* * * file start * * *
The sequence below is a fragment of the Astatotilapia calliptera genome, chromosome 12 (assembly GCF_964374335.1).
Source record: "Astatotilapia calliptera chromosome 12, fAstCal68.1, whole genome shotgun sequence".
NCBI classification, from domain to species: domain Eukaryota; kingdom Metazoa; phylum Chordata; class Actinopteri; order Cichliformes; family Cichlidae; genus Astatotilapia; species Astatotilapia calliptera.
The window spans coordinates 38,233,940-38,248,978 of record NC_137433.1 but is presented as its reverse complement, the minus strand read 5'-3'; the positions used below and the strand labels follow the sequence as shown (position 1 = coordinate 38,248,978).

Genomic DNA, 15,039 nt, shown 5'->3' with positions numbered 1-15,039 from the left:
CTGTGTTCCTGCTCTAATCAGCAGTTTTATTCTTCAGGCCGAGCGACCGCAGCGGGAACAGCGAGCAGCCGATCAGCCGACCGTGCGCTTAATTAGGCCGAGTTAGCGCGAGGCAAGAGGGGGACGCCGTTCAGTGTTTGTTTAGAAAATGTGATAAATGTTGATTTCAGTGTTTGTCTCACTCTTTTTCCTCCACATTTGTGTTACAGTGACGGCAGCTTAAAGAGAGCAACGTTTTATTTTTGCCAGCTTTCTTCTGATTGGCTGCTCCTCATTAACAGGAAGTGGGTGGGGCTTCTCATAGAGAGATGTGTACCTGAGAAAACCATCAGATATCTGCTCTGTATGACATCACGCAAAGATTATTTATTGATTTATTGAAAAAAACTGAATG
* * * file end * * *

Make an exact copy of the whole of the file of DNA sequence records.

The sequence below is a fragment of the Astatotilapia calliptera genome, chromosome 12 (assembly GCF_964374335.1).
Source record: "Astatotilapia calliptera chromosome 12, fAstCal68.1, whole genome shotgun sequence".
NCBI classification, from domain to species: domain Eukaryota; kingdom Metazoa; phylum Chordata; class Actinopteri; order Cichliformes; family Cichlidae; genus Astatotilapia; species Astatotilapia calliptera.
The window spans coordinates 38,233,940-38,248,978 of record NC_137433.1 but is presented as its reverse complement, the minus strand read 5'-3'; the positions used below and the strand labels follow the sequence as shown (position 1 = coordinate 38,248,978).

Genomic DNA, 15,039 nt, shown 5'->3' with positions numbered 1-15,039 from the left:
CTGTGTTCCTGCTCTAATCAGCAGTTTTATTCTTCAGGCCGAGCGACCGCAGCGGGAACAGCGAGCAGCCGATCAGCCGACCGTGCGCTTAATTAGGCCGAGTTAGCGCGAGGCAAGAGGGGGACGCCGTTCAGTGTTTGTTTAGAAAATGTGATAAATGTTGATTTCAGTGTTTGTCTCACTCTTTTTCCTCCACATTTGTGTTACAGTGACGGCAGCTTAAAGAGAGCAACGTTTTATTTTTGCCAGCTTTCTTCTGATTGGCTGCTCCTCATTAACAGGAAGTGGGTGGGGCTTCTCATAGAGAGATGTGTACCTGAGAAAACCATCAGATATCTGCTCTGTATGACATCACGCAAAGATTATTTATTGATTTATTGAAAAAAACTGAATG